If there is one thing that the Internet excels at, it is putting any information – old and new – literally at your fingertips. Conversely, one of the things it does a terrible job at is qualifying that information, to the point where it becomes increasingly difficult to weed out the good from the bad. If you use technology as part of your work, you must continue to fight valiantly to stay internet and tech savvy just to keep yourself safe, and unfortunately for you, technology security is evolving so quickly even us experts are struggling to keep everyone as savvy as they need to be in 2023. I could bore you to tears with the constant cavalcade of new technology pouring into business these days, but my job is to point out what’s important, and right now, security continues to be priority one.
You should know these new terms. Study like there will be a test on Friday!
Endpoint Detection & Response (EDR) is what the security industry is calling the next generation (really, this generation) malware protection you might have known as “antivirus” back in the late 2000’s and 2010’s. Today’s cyberthreats bear very little resemblance to the viruses we feared in the previous decades, and as such EDR platforms are built to not only detect known viruses, but also monitor suspicious behaviors and information patterns using constantly updated algorithms to spot possibly undocumented but malicious activity. Where the previous generation antivirus may have scanned your computer once a day and quarantined the files it could identify, EDR platforms are built to monitor all activity constantly and act immediately, up to locking down the affected PC and sending out warning flags to security personnel.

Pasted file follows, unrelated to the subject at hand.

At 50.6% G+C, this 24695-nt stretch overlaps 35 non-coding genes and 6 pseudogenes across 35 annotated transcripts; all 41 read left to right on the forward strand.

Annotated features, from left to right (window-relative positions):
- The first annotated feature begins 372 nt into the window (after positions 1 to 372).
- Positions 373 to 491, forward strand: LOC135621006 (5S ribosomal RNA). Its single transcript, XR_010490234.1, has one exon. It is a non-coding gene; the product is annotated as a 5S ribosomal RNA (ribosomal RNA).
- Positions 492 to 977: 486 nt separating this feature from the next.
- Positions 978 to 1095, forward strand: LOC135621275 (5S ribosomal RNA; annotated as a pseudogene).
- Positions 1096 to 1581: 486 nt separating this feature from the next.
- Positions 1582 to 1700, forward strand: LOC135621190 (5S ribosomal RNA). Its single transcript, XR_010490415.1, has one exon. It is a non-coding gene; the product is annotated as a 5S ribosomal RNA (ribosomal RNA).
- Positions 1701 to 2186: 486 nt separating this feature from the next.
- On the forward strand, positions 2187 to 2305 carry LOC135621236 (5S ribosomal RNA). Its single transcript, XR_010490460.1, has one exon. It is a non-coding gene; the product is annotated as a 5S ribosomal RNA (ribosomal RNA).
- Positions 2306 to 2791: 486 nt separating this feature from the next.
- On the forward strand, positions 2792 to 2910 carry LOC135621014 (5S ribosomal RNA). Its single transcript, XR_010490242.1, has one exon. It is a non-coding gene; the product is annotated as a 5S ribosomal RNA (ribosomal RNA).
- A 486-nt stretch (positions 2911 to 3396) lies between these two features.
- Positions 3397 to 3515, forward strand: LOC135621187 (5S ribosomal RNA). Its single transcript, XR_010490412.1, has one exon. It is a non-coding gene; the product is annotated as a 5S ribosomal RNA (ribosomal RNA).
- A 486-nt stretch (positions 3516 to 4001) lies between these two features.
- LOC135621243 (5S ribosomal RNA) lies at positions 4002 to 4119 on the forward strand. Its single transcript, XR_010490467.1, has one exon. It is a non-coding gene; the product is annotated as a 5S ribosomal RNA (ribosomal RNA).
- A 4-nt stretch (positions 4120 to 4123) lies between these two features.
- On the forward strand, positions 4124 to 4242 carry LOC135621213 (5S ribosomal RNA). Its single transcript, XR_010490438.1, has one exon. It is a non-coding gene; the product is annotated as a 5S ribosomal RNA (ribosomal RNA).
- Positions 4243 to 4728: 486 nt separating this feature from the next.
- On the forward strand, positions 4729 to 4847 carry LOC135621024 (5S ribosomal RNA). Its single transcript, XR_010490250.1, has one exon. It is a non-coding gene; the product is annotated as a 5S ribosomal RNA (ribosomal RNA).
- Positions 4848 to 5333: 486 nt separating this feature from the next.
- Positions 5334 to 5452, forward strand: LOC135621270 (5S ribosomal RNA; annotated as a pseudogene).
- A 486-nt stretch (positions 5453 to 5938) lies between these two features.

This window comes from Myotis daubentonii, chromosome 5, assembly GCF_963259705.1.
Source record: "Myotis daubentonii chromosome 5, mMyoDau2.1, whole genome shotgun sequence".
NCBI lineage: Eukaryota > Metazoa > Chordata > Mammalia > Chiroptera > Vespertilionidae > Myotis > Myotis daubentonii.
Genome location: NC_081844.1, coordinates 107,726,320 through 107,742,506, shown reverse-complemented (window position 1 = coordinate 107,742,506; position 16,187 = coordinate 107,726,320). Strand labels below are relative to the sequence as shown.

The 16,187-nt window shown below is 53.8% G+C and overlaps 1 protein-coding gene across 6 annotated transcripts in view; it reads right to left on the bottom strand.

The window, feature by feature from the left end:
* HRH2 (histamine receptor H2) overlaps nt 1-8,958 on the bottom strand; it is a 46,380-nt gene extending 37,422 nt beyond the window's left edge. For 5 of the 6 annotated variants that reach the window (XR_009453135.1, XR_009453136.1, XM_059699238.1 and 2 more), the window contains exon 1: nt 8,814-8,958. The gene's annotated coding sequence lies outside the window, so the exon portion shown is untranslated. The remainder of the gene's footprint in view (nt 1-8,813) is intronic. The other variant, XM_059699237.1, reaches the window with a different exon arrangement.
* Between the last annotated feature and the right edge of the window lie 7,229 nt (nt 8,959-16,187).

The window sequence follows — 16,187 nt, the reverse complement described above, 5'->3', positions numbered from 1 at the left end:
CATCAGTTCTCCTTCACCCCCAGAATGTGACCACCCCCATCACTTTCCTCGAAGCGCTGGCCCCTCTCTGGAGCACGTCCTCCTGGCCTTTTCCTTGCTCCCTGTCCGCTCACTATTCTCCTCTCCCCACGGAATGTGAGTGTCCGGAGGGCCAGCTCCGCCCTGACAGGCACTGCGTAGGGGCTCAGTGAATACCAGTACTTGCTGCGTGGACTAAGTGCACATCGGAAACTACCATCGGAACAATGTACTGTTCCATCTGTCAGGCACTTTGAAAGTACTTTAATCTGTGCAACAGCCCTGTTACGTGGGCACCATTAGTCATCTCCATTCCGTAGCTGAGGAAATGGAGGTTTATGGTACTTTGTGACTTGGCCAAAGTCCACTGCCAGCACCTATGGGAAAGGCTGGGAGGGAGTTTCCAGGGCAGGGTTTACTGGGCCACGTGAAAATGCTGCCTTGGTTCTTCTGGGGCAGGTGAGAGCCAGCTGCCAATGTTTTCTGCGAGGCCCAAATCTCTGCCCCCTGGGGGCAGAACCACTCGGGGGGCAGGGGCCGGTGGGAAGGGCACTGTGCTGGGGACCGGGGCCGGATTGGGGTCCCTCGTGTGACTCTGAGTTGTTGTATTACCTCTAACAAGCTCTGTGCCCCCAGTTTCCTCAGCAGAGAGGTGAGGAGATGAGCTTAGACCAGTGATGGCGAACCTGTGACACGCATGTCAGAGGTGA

Zero-Trust Networking is a relatively new security concept that upends the traditional concept of assuming the devices on your office network should be, by default, allowed access to that network because those computers are “inside the firewall.” Zero trust security basically states that all devices must constantly prove they are safe and legitimate before they are granted access to any protected information or services. The moment they aren’t able to do so (perhaps because of a malware infection or installation of unauthorized software or failed password attempts) zero-trust systems may restrict access to various systems or applications, the internet, or even access to the device itself.
Security Information and Event Management (SIEM) is a security service that insurance companies are increasingly looking for when underwriting clients. Though the name seems to imply otherwise, this is not about throwing a party for security, but instead this is a platform that gathers the large amount of data that your various technologies and services generate as you and your organization uses them, aggregates that data into massive, searchable database that is then scanned by even more algorithms and humans to spot unusual events, security breaches and other items of interest before they have time to turn into front-page news and business destroying events.
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